The U.S. Energy Information Administration (EIA) is reporting that most U.S. businesses and residences should expect higher heating costs this winter (October through March) in comparison to the previous two winters. These projections stem from an anticipated spike in demand due to colder weather forecasts, which will drive fuel prices up.
The EIA’s heating demand projections are based on the most recent temperature forecasts from the National Oceanic and Atmospheric Administration (NOAA). NOAA is anticipating that this winter’s weather will be 13 percent colder than last year, and closer to the average of the previous ten winters.
Looking more specifically at energy sources and projected cost increases:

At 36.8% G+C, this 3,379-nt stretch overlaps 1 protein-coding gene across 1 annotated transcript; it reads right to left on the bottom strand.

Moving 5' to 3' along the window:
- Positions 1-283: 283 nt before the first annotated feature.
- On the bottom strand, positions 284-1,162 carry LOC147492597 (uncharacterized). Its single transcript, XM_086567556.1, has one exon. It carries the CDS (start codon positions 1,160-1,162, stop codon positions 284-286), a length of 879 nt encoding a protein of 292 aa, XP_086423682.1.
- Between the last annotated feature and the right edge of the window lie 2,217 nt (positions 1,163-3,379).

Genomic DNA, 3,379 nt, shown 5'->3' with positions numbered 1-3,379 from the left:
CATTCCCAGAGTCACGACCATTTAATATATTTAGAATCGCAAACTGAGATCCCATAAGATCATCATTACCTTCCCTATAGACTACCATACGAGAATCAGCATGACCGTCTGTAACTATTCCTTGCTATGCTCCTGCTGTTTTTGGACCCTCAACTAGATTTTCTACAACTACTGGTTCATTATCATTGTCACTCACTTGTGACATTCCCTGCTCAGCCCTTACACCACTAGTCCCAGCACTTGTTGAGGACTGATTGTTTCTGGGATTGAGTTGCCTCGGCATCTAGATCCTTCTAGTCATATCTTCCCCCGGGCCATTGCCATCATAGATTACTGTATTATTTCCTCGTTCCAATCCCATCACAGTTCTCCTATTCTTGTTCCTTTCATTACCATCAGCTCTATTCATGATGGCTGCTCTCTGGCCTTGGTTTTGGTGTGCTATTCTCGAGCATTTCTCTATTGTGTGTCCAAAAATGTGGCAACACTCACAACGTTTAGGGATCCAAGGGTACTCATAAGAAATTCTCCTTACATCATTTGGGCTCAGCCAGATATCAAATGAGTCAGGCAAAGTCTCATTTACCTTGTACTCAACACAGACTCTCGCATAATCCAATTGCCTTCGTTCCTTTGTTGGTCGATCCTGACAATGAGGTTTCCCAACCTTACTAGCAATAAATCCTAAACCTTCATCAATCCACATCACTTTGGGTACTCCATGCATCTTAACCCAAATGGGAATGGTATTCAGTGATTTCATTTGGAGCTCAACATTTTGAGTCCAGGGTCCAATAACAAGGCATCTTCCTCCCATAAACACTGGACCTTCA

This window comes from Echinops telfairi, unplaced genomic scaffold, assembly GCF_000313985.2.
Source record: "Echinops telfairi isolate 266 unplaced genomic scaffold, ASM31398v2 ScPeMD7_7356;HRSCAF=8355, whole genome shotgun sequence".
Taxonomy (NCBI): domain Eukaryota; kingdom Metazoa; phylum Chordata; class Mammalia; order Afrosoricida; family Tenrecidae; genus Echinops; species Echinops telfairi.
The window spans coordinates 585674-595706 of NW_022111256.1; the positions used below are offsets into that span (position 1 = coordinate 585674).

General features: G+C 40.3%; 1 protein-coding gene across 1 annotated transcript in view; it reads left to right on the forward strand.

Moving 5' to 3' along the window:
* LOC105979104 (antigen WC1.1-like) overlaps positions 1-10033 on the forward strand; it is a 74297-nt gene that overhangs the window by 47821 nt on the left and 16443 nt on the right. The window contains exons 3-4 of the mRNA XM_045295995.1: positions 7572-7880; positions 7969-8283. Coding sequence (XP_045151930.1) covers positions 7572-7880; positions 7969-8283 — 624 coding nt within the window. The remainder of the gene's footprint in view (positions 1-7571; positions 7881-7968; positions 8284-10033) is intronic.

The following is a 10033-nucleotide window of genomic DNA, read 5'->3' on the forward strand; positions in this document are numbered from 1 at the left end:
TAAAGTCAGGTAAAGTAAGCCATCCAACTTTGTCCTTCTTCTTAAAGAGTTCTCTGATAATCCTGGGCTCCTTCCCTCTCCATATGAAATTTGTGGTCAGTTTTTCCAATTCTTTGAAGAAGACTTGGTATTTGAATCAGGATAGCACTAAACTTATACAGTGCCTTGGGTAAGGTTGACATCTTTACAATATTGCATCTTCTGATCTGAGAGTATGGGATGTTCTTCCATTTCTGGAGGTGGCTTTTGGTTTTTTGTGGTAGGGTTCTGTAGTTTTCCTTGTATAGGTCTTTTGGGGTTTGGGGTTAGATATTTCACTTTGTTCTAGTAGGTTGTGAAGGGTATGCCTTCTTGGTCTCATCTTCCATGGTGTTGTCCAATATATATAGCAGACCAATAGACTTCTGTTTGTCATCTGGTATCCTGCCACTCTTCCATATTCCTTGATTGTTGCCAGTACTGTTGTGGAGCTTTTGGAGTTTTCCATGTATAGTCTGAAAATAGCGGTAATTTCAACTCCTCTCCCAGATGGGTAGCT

- Propane costs are expected to increase by 18 percent over last year and average $1,661 per location. This average cost has increased by more than 30 percent over the previous two years.
- Heating oil costs are projected to increase by 17 percent and average $1,462 per location. This amount is up about 25 percent from two years ago, but still lower than the nearly $2,400 average from four years ago.
- Natural gas costs are projected to increase by 12 percent and average $644 spent per location – a slight year-over-year increase.
- Electricity costs are projected to increase by 8 percent and average $980 per location – a steady increase over last winter.